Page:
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Lemke v. Walker

United States District Court, D. Oregon

August 12, 2014



DAVID O. CARTER, District Judge


Before the Court is Shelley A. Lemke's Motion for Attorney Fees Against Defendant Walker ("Motion" or "Mot.") (Dkt. 67). Having considered the written submissions, the Court GRANTS the Motion.


The parties are familiar with the facts of this case, which was one of six that arose from Defendant's pattern of conduct, so the Court will not recite them in detail.

Shelley A. Lemke ("Ms. Lemke") was convicted of perjury in May 1998, and was eventually placed on supervised release under Defendant Mark John Walker ("Officer Walker") of the United States Department of Parole and Probation. FAC ¶¶ 6-7 (Dkt. 14). During this time, Ms. Lemke alleges that Officer Walker coerced her into engaging in sexual acts with him, including intercourse. Id. ¶¶ 8-12. These acts occurred, for example, during six home visits and one occasion when he ordered her to meet him at a casino hotel for a "supervision meeting." Decl. of Shelley Lemke for Default Judgment (Dkt. 45) ¶¶ 5-8.

Officer Walker told Ms. Lemke that if she complied, he "could make some of [her] problems go away." Id. ¶ 6. He also threatened her that "he had the ability to cause her problems." FAC ¶ 10.

Even after her supervised release ended, she was too frightened to come forward because of threats from Officer Walker and her criminal and drug history. FAC ¶ 14. In July 2010, she found out that Office Walker had been indicted for engaging in similar acts of sexual coercion with other supervisees. Id. ¶ 14. She then filed a claim with the Administrative Office of the United States Courts on July 12, 2011. Decl. of John L. Chastain ¶¶ 4-10 (Dkt. 26). Her claim was finally denied on January 18, 2012. Decl. of John L. Chastain ¶¶ 4-10. On May 4, 2012, she brought an amended complaint naming the United States as a party defendant. See generally FAC.

On November 13, 2012, this Court dismissed Ms. Lemke's third claim for relief against the United States with prejudice because the Court lacked subject matter jurisdiction to consider it. November 13, 2012 Order (Dkt. 35). The Court reconsidered its previous decision in light of an intervening change in the law, Wong v. Beebe , 732 F.3d 1030 (9th Cir. 2013) (en banc). See Minute Order (Dkt. 54). The Court exercised its discretion to hold that the statute of limitations on Ms. Lemke's claims was equitably tolled, and decided that dismissal was inappropriate. See id. at 3-6.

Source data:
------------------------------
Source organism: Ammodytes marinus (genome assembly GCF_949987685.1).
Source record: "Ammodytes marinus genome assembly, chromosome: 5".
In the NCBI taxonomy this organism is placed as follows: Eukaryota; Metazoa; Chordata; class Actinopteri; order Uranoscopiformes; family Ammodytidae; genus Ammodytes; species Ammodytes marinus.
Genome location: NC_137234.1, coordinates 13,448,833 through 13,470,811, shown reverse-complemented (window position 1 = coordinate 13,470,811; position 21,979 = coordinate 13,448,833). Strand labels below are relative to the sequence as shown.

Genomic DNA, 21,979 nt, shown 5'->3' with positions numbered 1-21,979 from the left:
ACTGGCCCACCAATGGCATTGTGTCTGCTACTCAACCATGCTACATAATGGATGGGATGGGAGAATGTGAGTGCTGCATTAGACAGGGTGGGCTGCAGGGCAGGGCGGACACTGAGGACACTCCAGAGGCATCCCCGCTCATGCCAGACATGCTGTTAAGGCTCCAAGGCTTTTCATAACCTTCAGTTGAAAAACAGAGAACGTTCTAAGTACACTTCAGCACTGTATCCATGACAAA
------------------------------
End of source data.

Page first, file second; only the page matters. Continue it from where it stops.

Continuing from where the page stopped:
The Court has also granted Ms. Lemke's Motion for Default Judgment against Defendant Mark John Walker. See Minute Order (Dkt. 62).

Now, Ms. Lemke moves the Court for attorneys' fees under 42 U.S.C. § 1988 against Officer Walker. See generally Mot. As of the date of this order, Officer Walker has not filed an opposition to the Motion. Any opposition now filed would be untimely.


Under 42 U.S.C. § 1988, the Court may, in its discretion, grant a reasonable attorneys' fee as part of the costs to the prevailing party. 42 U.S.C. § 1988(b). The lodestar formula should be used to determine a reasonable figure for an award of attorneys' fees. A lodestar figure is calculated by "multiplying the hours spent on a case by a reasonable hourly rate of compensation for each attorney involved." Pennsylvania v. Del. Valley Citizens' Council for Clean Air , 478 U.S. 546, 563 (1986). "A strong presumption' exists that the lodestar figure represents a reasonable' fee, and upward adjustments of the lodestar are proper only in rare' and exceptional' cases." Jordan v. Multnomah County , 815 F.2d 1258, 1262 (9th Cir. 1987) (quoting Delaware Valley , 478 U.S. at 565).

A plaintiff is considered a prevailing party if it succeeds on any significant issue in litigation that gives some benefit that plaintiff sought in bringing the suit. Hensley v. Eckerhart , 461 U.S. 424, 433 (1983). To satisfy this requirement, the suit must have produced a material alteration of the legal relationship between the parties. Buckhannon Bd. & Care Home, Inc. v. W. Virginia Dep't of Health & Human Res. , 532 U.S. 598, 604 (2001). This alteration may be the result of an enforceable judgment or comparable relief through a consent decree. Farrar v. Hobby , 506 U.S. 103, 111 (1992).

Once the Court has determined that attorneys' fees are warranted in a given case, the Court must then assess whether the amount of fees requested is reasonable. "In setting a reasonable attorney's fee, the district court should make specific findings as to the rate and hours it has determined to be reasonable." Gracie v. Gracie , 217 F.3d 1060, 1070 (9th Cir. 2000) (quoting Frank Music Corp. v. Metro-Goldwyn Mayer Inc. , 886 F.2d 1545, 1557 (9th Cir. 1989)). The first step the district court must take is to "determine the presumptive lodestar figure by multiplying the number of hours reasonably expended on the litigation by the reasonable hourly rate." Gracie , 217 F.3d at 1070 (internal quotation marks and citation omitted). Next, the district court should, where appropriate, "adjust the presumptively reasonable' lodestar figure based upon the factors listed in Kerr v. Screen Extras Guild, Inc. , 526 F.2d 67, 69-70 (9th Cir. 1975), that have not been subsumed in the lodestar calculation." Id. (internal citation and quotation marks omitted).


A. Attorney's Fees

1. Prevailing Party